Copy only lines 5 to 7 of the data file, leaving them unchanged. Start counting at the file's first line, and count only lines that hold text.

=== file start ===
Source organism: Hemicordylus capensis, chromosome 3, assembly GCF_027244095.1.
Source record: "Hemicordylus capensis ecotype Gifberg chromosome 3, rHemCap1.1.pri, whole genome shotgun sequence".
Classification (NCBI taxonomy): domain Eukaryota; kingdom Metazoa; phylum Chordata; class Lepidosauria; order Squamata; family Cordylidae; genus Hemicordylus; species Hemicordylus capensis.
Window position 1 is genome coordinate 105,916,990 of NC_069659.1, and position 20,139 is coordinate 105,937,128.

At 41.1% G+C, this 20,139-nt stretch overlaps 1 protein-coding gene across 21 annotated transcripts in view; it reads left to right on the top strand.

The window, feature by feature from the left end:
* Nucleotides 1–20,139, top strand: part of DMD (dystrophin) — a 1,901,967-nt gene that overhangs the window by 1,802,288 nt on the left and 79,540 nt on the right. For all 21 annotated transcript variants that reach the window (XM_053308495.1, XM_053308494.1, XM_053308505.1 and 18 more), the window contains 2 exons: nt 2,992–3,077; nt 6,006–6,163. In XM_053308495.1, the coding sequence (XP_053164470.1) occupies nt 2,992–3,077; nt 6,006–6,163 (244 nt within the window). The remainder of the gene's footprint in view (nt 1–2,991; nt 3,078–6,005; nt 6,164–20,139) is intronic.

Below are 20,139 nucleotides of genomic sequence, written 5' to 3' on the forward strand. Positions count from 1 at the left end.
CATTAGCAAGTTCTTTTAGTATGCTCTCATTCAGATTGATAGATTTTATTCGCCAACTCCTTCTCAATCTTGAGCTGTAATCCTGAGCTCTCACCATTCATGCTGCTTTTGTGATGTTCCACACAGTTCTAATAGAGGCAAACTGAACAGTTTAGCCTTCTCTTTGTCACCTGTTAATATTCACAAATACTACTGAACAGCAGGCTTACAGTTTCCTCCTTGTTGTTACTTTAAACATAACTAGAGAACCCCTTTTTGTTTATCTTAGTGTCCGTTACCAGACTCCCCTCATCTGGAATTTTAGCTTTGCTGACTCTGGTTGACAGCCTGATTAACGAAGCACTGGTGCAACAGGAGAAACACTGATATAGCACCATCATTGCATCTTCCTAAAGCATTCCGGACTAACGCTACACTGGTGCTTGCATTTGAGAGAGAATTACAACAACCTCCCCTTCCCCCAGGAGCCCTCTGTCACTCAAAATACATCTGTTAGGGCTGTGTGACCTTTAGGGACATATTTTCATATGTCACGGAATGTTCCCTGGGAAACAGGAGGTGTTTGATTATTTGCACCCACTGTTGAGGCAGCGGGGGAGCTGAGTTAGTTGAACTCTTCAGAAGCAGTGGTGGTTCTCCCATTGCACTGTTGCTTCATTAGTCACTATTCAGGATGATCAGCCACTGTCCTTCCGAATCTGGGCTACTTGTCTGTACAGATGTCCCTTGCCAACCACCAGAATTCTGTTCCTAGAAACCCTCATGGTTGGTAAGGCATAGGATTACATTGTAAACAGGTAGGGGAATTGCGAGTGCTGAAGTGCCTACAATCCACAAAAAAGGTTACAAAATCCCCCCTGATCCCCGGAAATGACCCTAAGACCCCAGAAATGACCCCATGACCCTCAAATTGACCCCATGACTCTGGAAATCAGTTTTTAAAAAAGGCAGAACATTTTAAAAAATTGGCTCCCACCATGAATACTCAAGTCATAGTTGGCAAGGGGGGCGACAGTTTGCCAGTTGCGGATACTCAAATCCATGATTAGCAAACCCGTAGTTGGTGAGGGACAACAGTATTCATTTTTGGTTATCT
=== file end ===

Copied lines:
At 41.1% G+C, this 20,139-nt stretch overlaps 1 protein-coding gene across 21 annotated transcripts in view; it reads left to right on the top strand.

The window, feature by feature from the left end:
* Nucleotides 1–20,139, top strand: part of DMD (dystrophin) — a 1,901,967-nt gene that overhangs the window by 1,802,288 nt on the left and 79,540 nt on the right. For all 21 annotated transcript variants that reach the window (XM_053308495.1, XM_053308494.1, XM_053308505.1 and 18 more), the window contains 2 exons: nt 2,992–3,077; nt 6,006–6,163. In XM_053308495.1, the coding sequence (XP_053164470.1) occupies nt 2,992–3,077; nt 6,006–6,163 (244 nt within the window). The remainder of the gene's footprint in view (nt 1–2,991; nt 3,078–6,005; nt 6,164–20,139) is intronic.